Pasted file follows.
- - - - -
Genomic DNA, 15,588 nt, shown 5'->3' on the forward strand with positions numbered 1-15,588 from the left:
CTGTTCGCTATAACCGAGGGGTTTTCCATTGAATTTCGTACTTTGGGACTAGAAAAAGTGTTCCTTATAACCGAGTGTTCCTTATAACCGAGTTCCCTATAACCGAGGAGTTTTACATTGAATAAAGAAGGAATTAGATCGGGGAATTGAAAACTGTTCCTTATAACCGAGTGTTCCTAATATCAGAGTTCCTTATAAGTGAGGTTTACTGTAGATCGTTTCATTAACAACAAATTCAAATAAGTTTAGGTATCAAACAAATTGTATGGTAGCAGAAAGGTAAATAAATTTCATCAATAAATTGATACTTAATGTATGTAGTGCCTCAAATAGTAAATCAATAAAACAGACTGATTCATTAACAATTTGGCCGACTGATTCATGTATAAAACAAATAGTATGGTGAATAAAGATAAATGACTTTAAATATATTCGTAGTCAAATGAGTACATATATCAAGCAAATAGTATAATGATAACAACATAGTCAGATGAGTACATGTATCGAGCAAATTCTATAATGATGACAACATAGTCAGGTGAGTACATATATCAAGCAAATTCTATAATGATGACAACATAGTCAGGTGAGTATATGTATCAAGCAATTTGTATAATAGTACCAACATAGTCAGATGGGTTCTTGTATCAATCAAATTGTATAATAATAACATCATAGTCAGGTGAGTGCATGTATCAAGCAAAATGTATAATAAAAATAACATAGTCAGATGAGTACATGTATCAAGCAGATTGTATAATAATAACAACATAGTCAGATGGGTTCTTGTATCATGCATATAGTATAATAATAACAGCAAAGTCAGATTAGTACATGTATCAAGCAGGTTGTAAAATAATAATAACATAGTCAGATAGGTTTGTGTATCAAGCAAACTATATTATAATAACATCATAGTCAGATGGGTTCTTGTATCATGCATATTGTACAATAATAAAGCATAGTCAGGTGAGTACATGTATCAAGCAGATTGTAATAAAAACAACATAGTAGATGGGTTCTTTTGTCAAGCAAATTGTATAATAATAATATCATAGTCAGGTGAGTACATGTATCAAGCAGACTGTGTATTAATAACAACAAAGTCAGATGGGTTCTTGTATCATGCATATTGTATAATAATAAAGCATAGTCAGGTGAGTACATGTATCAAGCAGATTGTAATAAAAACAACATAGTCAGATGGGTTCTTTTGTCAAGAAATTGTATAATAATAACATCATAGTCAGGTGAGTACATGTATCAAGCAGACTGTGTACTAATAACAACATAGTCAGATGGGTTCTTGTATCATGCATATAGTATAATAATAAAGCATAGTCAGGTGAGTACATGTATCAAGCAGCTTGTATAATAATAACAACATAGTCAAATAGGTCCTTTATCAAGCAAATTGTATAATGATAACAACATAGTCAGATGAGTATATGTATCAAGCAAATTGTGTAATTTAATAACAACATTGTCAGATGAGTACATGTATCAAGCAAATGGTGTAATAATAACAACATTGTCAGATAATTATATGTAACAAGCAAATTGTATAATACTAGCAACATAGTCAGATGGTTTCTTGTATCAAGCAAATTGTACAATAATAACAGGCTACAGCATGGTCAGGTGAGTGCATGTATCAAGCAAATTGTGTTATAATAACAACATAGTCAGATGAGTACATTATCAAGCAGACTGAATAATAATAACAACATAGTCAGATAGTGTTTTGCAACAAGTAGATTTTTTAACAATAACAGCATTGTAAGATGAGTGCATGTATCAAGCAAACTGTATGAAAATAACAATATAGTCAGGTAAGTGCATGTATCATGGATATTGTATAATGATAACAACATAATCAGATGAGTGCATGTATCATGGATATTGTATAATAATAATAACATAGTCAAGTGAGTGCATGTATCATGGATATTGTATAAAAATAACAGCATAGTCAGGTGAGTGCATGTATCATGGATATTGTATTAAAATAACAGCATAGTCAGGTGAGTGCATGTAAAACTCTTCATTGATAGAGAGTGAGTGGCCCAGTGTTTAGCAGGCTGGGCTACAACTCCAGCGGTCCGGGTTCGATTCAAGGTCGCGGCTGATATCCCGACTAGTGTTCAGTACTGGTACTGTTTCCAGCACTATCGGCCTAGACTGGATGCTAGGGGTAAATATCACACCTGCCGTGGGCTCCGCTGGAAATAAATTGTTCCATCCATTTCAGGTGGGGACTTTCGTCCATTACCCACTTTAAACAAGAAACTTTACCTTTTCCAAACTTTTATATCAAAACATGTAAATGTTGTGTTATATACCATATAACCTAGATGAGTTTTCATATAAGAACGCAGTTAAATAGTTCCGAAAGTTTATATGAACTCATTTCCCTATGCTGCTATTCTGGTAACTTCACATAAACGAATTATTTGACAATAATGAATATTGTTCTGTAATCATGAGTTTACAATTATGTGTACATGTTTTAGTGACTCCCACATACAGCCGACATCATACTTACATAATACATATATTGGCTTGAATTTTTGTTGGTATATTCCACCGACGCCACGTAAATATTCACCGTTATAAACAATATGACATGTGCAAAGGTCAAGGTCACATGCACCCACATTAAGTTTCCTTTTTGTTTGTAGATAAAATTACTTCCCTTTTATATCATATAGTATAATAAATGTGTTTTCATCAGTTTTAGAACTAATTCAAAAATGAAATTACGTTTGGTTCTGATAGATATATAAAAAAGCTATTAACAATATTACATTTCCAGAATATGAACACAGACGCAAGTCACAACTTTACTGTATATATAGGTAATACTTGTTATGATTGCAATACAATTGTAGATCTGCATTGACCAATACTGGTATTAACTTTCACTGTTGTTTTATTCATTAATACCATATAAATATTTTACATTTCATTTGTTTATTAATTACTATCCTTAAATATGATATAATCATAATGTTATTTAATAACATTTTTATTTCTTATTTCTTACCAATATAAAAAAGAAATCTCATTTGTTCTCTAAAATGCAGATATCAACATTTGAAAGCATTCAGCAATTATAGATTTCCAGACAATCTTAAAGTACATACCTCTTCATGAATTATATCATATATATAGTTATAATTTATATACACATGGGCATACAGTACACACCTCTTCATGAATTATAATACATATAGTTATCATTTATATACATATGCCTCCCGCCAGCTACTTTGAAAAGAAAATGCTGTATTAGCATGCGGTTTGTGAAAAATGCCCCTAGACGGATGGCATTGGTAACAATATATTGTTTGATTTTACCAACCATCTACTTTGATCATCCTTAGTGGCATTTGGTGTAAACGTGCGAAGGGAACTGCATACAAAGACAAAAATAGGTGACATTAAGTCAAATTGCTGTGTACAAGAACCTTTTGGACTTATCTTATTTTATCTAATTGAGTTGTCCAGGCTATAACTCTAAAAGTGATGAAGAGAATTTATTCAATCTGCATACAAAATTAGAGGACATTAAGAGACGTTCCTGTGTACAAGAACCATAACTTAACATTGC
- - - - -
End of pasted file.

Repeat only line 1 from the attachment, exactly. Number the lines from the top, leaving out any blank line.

Genomic DNA, 15,588 nt, shown 5'->3' on the forward strand with positions numbered 1-15,588 from the left: